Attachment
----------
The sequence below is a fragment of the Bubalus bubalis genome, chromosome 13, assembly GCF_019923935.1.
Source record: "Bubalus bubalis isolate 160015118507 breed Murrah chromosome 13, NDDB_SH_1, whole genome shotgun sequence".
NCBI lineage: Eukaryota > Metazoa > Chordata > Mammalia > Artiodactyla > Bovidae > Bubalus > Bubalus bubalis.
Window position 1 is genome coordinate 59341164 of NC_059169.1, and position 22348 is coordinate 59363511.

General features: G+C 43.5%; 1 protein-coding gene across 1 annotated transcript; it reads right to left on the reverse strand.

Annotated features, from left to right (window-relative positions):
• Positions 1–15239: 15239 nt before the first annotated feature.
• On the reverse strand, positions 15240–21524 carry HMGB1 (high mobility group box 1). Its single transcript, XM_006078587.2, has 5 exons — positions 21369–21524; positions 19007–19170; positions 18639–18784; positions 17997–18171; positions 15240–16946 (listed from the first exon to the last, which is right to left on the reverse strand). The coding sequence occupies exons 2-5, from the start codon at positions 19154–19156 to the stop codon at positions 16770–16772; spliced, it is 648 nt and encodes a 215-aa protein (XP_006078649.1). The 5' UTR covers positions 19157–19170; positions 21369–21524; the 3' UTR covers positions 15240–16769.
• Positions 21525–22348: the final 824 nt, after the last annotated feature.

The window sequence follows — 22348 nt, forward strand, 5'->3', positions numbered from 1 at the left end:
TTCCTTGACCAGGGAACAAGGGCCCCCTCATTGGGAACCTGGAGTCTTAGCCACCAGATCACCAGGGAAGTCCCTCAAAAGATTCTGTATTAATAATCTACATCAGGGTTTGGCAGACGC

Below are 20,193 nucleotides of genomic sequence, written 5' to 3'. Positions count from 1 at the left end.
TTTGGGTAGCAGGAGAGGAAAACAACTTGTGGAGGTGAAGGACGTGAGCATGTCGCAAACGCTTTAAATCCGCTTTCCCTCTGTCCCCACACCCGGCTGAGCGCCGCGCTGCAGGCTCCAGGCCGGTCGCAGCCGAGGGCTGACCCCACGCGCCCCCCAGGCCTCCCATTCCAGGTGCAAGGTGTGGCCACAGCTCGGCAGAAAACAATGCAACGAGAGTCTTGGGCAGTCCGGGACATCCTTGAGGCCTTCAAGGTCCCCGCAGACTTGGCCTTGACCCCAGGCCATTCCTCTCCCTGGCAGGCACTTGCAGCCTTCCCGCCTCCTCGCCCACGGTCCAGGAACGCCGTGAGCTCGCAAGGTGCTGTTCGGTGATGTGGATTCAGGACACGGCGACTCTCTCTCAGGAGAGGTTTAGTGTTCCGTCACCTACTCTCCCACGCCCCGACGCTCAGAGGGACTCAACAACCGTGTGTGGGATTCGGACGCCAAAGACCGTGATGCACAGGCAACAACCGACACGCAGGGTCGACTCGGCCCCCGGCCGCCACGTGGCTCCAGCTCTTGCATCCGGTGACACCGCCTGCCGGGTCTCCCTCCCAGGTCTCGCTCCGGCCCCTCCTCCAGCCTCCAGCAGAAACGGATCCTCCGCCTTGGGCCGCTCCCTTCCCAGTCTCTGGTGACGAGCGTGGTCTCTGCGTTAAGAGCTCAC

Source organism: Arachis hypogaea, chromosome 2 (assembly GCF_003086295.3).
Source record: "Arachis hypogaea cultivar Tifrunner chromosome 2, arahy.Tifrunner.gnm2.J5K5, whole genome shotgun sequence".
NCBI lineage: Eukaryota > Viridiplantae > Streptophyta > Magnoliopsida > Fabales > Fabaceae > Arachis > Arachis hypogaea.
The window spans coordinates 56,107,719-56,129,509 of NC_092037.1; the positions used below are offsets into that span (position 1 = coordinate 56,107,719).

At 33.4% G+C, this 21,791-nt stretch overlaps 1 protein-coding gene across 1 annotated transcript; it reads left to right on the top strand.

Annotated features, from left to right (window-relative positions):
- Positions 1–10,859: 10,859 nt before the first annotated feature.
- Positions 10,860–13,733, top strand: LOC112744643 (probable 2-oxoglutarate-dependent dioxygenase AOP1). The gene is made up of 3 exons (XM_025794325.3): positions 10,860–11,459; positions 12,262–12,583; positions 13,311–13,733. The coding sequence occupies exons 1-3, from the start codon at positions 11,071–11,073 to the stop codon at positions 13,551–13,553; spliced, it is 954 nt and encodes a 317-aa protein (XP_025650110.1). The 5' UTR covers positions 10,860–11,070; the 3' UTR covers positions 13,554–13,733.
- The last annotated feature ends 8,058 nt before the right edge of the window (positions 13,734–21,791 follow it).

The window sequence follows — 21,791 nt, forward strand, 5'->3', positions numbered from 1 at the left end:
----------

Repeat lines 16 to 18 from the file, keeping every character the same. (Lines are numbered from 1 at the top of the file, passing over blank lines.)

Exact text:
NCBI lineage: Eukaryota > Viridiplantae > Streptophyta > Magnoliopsida > Fabales > Fabaceae > Arachis > Arachis hypogaea.
The window spans coordinates 56,107,719-56,129,509 of NC_092037.1; the positions used below are offsets into that span (position 1 = coordinate 56,107,719).

At 33.4% G+C, this 21,791-nt stretch overlaps 1 protein-coding gene across 1 annotated transcript; it reads left to right on the top strand.